Example: "When my team takes on a collaborative project, I begin by discussing the purpose or objective of the project. I then assign each team member individual tasks and deadlines. I find that when each team member knows the goals of the overall project, they can better understand how their role impacts the success of the project.
When we work on a project, I conduct team meetings regularly to allow individual team members to share their progress. To keep the team motivated, I try to celebrate their hard work. I also check with each team member to track their progress, resolve any deadline issues and give additional clarifications. Checking in with each team member regularly can help them feel more comfortable sharing if they need extra help. I find that the process of remaining available to my team and encouraging their success can help them stay focused and feel supported."
4. What's one personal experience you have had that helped you become a better leader?
The hiring manager may ask this interview question to learn more about your leadership passion and style. Leaders can bring their own style and personality into the office, and the hiring manager may want to determine how you fit into the company's work environment. To answer this question effectively, you can think of an opportunity outside of work that helped you improve your leadership skills. You can highlight your education, hobbies or other interests, such as personal connections or volunteer work.
Example: "My volunteer experience at Weston Animal Rescue facility has helped me improve my leadership skills. In this role, I have improved my interpersonal skills. At the animal rescue, I greeted incoming clients. I toured them around the facility, asked them a few questions and helped them find a new pet. During this experience, I improved not only my empathy skills but also my ability to connect with others. I believe these skills can help me connect with my coworkers and communicate effectively."
5. How do goals help you become a better leader?
Great leaders know how to set goals not only for themselves but also for their team. Tools like SMART goals can be useful in setting objectives that are specific, measurable, attainable, relevant and time-based. Consider discussing what goal-setting strategies you use when leading your team. You can provide them with an example of when you used the SMART method to help your team boost their productivity and meet their goal. If you're not already in a leadership role, you can explain how you set goals to practise leadership skills and why you think you have potential.
Example: "To accomplish tasks, my team works best when they know the specific task they need to complete and in what time frame. I use the SMART goal method to set daily, weekly and monthly objectives and guide my team's productivity. For instance, I wanted to ensure my team was able to complete inventory by the end of the week. I delegated specific daily tasks to my team members according to their individual strengths. I made a visual progress tracker so we can measure our daily objectives as we met our attainable end goal by our deadline.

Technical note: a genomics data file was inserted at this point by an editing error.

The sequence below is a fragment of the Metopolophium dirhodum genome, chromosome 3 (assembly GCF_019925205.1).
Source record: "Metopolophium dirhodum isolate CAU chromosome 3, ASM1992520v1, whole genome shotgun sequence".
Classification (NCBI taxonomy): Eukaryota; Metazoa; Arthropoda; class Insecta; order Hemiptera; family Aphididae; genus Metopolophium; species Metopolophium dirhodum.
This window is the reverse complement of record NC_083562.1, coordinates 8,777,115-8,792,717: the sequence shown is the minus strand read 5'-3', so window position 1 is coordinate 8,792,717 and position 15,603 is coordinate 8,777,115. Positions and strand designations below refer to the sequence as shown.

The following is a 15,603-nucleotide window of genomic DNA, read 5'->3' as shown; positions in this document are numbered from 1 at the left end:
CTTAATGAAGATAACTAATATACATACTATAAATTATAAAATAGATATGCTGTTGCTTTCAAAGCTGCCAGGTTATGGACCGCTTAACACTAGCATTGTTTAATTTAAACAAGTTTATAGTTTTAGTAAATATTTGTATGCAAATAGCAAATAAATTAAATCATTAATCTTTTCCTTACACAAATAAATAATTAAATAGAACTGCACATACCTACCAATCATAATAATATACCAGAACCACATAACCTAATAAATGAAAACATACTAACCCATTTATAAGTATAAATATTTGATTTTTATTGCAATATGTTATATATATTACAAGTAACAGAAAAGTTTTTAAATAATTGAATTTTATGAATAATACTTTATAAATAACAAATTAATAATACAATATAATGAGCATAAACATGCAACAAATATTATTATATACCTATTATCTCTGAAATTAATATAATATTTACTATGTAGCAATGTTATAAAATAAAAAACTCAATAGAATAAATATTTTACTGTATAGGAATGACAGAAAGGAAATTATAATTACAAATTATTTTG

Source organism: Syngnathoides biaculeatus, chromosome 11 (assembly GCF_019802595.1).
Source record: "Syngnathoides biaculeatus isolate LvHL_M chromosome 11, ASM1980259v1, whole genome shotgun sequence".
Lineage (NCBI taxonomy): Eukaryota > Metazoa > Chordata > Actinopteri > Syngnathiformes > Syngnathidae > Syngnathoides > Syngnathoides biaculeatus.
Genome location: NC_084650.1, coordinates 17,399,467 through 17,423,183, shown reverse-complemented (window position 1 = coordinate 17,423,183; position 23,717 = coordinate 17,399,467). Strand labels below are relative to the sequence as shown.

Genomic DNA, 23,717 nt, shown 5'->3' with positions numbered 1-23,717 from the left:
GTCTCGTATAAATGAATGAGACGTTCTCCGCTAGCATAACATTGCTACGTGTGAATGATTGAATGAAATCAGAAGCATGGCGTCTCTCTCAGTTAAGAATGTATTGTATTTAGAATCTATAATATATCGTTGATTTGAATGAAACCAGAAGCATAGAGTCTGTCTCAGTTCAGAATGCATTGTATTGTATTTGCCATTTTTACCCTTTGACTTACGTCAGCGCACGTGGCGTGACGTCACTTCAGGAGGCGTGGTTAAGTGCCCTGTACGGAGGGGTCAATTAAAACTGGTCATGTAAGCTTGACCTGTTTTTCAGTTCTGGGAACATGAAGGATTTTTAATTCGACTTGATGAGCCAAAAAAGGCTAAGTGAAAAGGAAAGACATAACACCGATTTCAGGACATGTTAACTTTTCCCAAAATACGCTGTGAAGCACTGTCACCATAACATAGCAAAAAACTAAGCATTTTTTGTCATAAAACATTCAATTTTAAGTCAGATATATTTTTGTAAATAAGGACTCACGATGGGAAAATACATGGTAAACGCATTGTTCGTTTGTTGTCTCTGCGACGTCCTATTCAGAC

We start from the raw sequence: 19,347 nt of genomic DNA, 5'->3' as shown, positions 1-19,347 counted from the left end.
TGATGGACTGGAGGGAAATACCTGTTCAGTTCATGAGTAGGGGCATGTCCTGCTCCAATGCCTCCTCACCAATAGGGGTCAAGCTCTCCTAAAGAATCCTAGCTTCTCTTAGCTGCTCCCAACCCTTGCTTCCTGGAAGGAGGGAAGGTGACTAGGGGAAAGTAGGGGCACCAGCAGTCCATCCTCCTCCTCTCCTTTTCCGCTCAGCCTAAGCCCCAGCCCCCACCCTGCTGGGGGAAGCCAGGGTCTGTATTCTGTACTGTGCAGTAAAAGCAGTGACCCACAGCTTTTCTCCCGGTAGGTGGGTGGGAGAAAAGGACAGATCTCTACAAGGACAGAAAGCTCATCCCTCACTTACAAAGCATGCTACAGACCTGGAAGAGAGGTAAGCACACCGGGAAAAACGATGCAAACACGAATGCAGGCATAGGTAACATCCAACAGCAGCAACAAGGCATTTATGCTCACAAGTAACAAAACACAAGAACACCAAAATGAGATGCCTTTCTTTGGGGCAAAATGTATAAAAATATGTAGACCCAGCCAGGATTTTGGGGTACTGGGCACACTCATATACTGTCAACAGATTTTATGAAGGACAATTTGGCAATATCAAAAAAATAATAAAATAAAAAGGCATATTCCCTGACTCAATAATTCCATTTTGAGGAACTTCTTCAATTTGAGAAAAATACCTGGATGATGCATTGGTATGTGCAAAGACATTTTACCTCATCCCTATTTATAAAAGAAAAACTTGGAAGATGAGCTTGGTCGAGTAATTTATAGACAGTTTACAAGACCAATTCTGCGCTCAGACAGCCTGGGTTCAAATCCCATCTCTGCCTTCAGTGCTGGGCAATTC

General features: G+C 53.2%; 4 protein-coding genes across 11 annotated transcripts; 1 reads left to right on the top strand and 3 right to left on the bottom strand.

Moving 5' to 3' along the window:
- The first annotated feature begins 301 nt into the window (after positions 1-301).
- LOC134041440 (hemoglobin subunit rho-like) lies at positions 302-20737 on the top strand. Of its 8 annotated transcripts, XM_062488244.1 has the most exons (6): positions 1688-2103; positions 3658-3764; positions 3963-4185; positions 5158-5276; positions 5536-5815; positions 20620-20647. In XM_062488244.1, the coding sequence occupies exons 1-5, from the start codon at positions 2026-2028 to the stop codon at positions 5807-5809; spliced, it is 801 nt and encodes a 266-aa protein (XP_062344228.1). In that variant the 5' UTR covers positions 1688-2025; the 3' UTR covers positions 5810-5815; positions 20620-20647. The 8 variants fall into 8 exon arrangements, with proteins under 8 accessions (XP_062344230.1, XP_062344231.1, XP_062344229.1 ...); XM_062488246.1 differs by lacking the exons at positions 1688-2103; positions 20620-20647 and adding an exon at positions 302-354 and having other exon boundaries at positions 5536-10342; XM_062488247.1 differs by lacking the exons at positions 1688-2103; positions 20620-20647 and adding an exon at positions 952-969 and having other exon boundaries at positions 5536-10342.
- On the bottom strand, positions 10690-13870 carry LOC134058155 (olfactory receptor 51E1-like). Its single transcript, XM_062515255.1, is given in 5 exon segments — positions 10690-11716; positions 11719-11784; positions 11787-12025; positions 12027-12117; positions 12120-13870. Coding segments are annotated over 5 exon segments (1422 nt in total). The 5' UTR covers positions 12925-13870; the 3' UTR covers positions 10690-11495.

I also met with my team regularly to make sure our timeline was still realistic and made tweaks to weekly objectives if other projects had to take priority. With this SMART goal method, my team was able to get the job done on time. This method can help me meet the needs of my team for clear instruction and motivation. I find that SMART goals can apply to a range of team needs, and I plan to apply this method to guide my future teams."
6. How do you handle misunderstandings on your team?
A good leader typically knows how to handle conflict at work and can negotiate without causing more tension. To answer this interview question effectively, you can use your communication and problem-solving skills to address misunderstandings in the workplace. Consider using the STAR method to illustrate a time when you mediated and resolved a challenging situation to keep your team focused.
Example: "I resolve misunderstanding between team members by encouraging open communication and establishing a positive environment. In my previous role at Greatview Health Care, I supervised a team of nurses. Two of my nurses had a misunderstanding because they had different approached to patient care. I scheduled a meeting so the three of us can meet to discuss the different approaches. I asked each nurse to explain their feelings and reasoning. I mediated the conversation to keep it positive and actionable.
At the end of the meeting, we've created a combined solution. We developed an alternative approach that combined strategies from both nurses involved."